A Visit to the New Illinois Holocaust Museum
by B.J. Epstein
On my last trip back to my hometown of Chicago, my grandparents, mother, and I went to the new Illinois Holocaust Museum. Now, I'll admit at the outset that I am very reluctant to criticize any museum that teaches people about the Holocaust and similar events, because I feel that such places are so important. That being said, however, I did feel there was much that ought to be rethought at the Illinois Holocaust Museum.
The museum is in a lovely, spacious new purpose-built building (oddly, however, the entrance is at the back of the building). The main exhibit reviews the history of the Holocaust, from pre-war Germany up through the end of the war and what happened to the refugees. It is powerful, as it should be. The information is mainly given via video screens and posters, so there is a strange lack of objects. Perhaps that is intentional, to remind visitors of what victims did not have. But it can also lead to a lack of tangibility to the situation, even though there were a few artifacts as well. Still, the videos included much suvivor testimony and should be viewed by schoolchildren. In the middle of the exhibit is an original rail car, used during World War 2. To stand in that car, to experience how dark and crowded and frightening it must have been, is to get chills and to be moved to tears.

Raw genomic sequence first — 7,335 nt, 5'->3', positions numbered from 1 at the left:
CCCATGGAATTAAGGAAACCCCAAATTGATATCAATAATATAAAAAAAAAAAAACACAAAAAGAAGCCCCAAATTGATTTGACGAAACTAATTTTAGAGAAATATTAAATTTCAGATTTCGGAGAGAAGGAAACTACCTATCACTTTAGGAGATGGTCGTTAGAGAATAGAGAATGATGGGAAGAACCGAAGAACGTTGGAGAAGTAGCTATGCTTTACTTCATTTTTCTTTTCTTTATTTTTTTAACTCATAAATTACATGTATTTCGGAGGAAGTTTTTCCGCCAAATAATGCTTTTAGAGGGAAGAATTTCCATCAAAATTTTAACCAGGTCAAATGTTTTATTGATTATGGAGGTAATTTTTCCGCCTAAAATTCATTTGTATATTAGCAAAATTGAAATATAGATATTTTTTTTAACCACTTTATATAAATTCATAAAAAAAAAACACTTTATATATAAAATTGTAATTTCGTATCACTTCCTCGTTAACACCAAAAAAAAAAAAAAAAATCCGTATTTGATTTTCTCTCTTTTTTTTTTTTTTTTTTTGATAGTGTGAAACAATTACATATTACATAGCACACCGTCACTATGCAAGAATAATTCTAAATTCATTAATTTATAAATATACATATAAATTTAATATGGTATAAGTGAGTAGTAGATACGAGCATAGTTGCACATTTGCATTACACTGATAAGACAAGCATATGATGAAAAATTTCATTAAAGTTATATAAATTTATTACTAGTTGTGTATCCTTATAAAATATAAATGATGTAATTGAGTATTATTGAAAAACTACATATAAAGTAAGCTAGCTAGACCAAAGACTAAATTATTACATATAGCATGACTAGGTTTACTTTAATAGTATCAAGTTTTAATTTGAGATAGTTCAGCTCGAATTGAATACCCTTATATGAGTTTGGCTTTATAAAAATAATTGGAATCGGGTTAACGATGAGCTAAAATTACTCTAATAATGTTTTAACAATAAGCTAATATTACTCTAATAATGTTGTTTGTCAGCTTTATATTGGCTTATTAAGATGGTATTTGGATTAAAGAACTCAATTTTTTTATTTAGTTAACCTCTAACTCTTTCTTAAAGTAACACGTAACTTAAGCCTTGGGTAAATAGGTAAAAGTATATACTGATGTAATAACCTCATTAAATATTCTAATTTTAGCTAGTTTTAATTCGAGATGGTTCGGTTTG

The Illinois Holocaust Museum also has a art exhibit, featuring artists and works from all over the world. Here the focus is not the Holocaust itself but rather "absence", and as such it looks at Rwanda, Korean women forced to be prostitutes in Japan, the Gulag, and other tragic events.
In addition, there is a video on holocausts in general, an educational center, and, of course, a gift shop.
As I said, I was at the museum with my grandparents. They were not the only older people there. So what I wondered was why there were no benches. The main exhibit snaked its way through the building and each of the many videos was a few minutes long. So it is natural to expect a few chairs or benches, especially for the older visitors. That doesn't seem to be very well thought-out to me. It is not a welcoming gesture, unless the intention is to make people uncomfortable and aware of how much they have in comparison to Holocaust victims.
Despite these various complaints, I did appreciate my visit to the Illinois Holocaust Museum. Museums like this are important and we owe it to the next generation to take them here and teach them about this tragedy. Perhaps then situations such as the Holocaust itself or, on a smaller scale, what happened at the United States Holocaust Memorial Museum last week won't happen again.
(Editor's Note: This new museum is located in Skokie, Ill., a place I first learned about via the story of the U.S. Supreme Court case, National Socialist Party of America v. Village of Skokie.)